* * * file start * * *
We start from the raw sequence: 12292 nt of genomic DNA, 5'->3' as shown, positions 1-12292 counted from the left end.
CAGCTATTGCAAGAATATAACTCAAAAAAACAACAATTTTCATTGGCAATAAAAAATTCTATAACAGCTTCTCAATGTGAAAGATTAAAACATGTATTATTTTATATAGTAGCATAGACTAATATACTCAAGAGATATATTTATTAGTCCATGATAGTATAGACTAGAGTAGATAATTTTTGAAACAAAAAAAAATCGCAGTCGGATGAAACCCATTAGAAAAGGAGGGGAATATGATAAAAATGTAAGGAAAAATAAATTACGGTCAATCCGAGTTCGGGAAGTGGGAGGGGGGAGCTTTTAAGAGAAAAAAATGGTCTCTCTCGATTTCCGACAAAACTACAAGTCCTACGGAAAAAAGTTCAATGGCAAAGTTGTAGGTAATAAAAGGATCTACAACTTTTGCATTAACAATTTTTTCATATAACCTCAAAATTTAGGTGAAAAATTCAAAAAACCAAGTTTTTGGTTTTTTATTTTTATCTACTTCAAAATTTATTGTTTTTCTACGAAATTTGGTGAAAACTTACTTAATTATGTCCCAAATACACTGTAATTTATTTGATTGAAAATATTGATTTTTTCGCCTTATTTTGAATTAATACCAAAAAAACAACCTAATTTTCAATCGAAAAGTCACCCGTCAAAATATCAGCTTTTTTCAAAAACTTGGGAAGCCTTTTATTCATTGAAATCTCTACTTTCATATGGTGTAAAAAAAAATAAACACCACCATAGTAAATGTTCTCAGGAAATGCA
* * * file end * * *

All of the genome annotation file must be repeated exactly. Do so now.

We start from the raw sequence: 12292 nt of genomic DNA, 5'->3' as shown, positions 1-12292 counted from the left end.
CAGCTATTGCAAGAATATAACTCAAAAAAACAACAATTTTCATTGGCAATAAAAAATTCTATAACAGCTTCTCAATGTGAAAGATTAAAACATGTATTATTTTATATAGTAGCATAGACTAATATACTCAAGAGATATATTTATTAGTCCATGATAGTATAGACTAGAGTAGATAATTTTTGAAACAAAAAAAAATCGCAGTCGGATGAAACCCATTAGAAAAGGAGGGGAATATGATAAAAATGTAAGGAAAAATAAATTACGGTCAATCCGAGTTCGGGAAGTGGGAGGGGGGAGCTTTTAAGAGAAAAAAATGGTCTCTCTCGATTTCCGACAAAACTACAAGTCCTACGGAAAAAAGTTCAATGGCAAAGTTGTAGGTAATAAAAGGATCTACAACTTTTGCATTAACAATTTTTTCATATAACCTCAAAATTTAGGTGAAAAATTCAAAAAACCAAGTTTTTGGTTTTTTATTTTTATCTACTTCAAAATTTATTGTTTTTCTACGAAATTTGGTGAAAACTTACTTAATTATGTCCCAAATACACTGTAATTTATTTGATTGAAAATATTGATTTTTTCGCCTTATTTTGAATTAATACCAAAAAAACAACCTAATTTTCAATCGAAAAGTCACCCGTCAAAATATCAGCTTTTTTCAAAAACTTGGGAAGCCTTTTATTCATTGAAATCTCTACTTTCATATGGTGTAAAAAAAAATAAACACCACCATAGTAAATGTTCTCAGGAAATGCA